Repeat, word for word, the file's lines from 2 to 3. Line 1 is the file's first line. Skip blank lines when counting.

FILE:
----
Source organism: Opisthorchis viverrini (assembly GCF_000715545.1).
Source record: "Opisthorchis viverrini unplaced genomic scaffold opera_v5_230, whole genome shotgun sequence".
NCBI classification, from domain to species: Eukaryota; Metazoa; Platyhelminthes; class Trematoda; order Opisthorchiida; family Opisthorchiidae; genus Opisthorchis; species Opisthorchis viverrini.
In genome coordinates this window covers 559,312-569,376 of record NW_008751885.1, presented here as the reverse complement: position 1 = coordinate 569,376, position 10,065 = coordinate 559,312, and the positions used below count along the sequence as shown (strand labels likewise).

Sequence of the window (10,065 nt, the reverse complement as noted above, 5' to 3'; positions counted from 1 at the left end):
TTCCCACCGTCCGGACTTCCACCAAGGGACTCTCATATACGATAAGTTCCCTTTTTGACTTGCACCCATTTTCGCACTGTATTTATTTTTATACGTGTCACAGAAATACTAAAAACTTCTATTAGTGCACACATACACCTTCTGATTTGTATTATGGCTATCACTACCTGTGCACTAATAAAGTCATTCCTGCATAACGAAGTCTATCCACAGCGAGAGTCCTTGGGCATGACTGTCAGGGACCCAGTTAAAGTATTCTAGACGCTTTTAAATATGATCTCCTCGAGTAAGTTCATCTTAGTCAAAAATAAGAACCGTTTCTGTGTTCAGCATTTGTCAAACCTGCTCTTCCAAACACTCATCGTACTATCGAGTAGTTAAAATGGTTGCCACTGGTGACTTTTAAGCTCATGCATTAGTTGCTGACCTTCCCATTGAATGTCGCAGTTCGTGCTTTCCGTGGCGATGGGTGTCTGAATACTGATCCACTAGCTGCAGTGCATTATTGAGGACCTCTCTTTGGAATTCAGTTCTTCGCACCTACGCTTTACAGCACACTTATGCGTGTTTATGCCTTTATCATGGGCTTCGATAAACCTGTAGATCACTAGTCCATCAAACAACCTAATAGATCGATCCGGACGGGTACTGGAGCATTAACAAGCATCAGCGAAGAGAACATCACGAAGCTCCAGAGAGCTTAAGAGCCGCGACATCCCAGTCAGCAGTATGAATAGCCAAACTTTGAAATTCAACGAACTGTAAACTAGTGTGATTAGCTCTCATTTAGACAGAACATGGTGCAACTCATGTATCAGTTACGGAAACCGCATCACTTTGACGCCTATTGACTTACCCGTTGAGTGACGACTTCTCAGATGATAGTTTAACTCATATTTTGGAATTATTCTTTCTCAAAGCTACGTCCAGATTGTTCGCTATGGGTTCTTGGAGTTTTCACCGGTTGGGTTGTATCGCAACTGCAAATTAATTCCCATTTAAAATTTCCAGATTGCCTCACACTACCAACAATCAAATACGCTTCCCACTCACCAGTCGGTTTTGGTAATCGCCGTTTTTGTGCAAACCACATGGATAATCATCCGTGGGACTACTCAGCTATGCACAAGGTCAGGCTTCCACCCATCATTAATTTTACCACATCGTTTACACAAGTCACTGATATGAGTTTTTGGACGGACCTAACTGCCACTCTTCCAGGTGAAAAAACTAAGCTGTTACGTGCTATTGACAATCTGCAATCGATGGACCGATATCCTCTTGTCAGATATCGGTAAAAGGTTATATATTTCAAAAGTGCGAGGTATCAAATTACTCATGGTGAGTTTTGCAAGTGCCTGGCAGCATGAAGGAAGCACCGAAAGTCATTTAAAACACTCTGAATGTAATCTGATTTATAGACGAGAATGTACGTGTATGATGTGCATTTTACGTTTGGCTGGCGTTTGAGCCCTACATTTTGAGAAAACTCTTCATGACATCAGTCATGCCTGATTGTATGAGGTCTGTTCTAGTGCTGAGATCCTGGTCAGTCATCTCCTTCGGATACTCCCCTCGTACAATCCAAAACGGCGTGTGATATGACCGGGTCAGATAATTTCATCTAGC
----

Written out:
Source record: "Opisthorchis viverrini unplaced genomic scaffold opera_v5_230, whole genome shotgun sequence".
NCBI classification, from domain to species: Eukaryota; Metazoa; Platyhelminthes; class Trematoda; order Opisthorchiida; family Opisthorchiidae; genus Opisthorchis; species Opisthorchis viverrini.